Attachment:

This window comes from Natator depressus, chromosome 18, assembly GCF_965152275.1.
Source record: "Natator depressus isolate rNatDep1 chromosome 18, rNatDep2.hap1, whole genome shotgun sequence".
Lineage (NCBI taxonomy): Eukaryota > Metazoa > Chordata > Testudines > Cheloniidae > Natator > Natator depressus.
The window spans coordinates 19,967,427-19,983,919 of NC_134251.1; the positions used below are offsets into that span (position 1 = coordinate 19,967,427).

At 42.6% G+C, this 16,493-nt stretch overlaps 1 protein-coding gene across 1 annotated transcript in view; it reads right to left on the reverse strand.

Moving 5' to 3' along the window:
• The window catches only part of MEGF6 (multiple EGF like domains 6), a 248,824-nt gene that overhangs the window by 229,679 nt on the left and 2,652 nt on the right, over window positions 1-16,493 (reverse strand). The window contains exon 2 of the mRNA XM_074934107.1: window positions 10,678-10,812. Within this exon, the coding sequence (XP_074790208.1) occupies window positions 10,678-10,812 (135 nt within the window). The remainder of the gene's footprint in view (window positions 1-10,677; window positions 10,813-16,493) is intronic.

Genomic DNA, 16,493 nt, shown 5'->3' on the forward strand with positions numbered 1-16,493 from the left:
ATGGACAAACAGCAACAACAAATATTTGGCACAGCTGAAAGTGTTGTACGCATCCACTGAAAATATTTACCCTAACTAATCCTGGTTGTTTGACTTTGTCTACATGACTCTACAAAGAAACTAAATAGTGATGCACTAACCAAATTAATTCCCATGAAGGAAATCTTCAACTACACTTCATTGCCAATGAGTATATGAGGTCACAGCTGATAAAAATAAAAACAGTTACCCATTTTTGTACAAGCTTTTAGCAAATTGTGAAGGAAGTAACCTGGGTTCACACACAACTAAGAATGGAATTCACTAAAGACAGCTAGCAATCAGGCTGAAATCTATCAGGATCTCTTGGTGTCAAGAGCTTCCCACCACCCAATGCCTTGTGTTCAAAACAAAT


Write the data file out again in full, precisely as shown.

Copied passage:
This window comes from Natator depressus, chromosome 18, assembly GCF_965152275.1.
Source record: "Natator depressus isolate rNatDep1 chromosome 18, rNatDep2.hap1, whole genome shotgun sequence".
Lineage (NCBI taxonomy): Eukaryota > Metazoa > Chordata > Testudines > Cheloniidae > Natator > Natator depressus.
The window spans coordinates 19,967,427-19,983,919 of NC_134251.1; the positions used below are offsets into that span (position 1 = coordinate 19,967,427).

At 42.6% G+C, this 16,493-nt stretch overlaps 1 protein-coding gene across 1 annotated transcript in view; it reads right to left on the reverse strand.

Moving 5' to 3' along the window:
• The window catches only part of MEGF6 (multiple EGF like domains 6), a 248,824-nt gene that overhangs the window by 229,679 nt on the left and 2,652 nt on the right, over window positions 1-16,493 (reverse strand). The window contains exon 2 of the mRNA XM_074934107.1: window positions 10,678-10,812. Within this exon, the coding sequence (XP_074790208.1) occupies window positions 10,678-10,812 (135 nt within the window). The remainder of the gene's footprint in view (window positions 1-10,677; window positions 10,813-16,493) is intronic.

Genomic DNA, 16,493 nt, shown 5'->3' on the forward strand with positions numbered 1-16,493 from the left:
ATGGACAAACAGCAACAACAAATATTTGGCACAGCTGAAAGTGTTGTACGCATCCACTGAAAATATTTACCCTAACTAATCCTGGTTGTTTGACTTTGTCTACATGACTCTACAAAGAAACTAAATAGTGATGCACTAACCAAATTAATTCCCATGAAGGAAATCTTCAACTACACTTCATTGCCAATGAGTATATGAGGTCACAGCTGATAAAAATAAAAACAGTTACCCATTTTTGTACAAGCTTTTAGCAAATTGTGAAGGAAGTAACCTGGGTTCACACACAACTAAGAATGGAATTCACTAAAGACAGCTAGCAATCAGGCTGAAATCTATCAGGATCTCTTGGTGTCAAGAGCTTCCCACCACCCAATGCCTTGTGTTCAAAACAAAT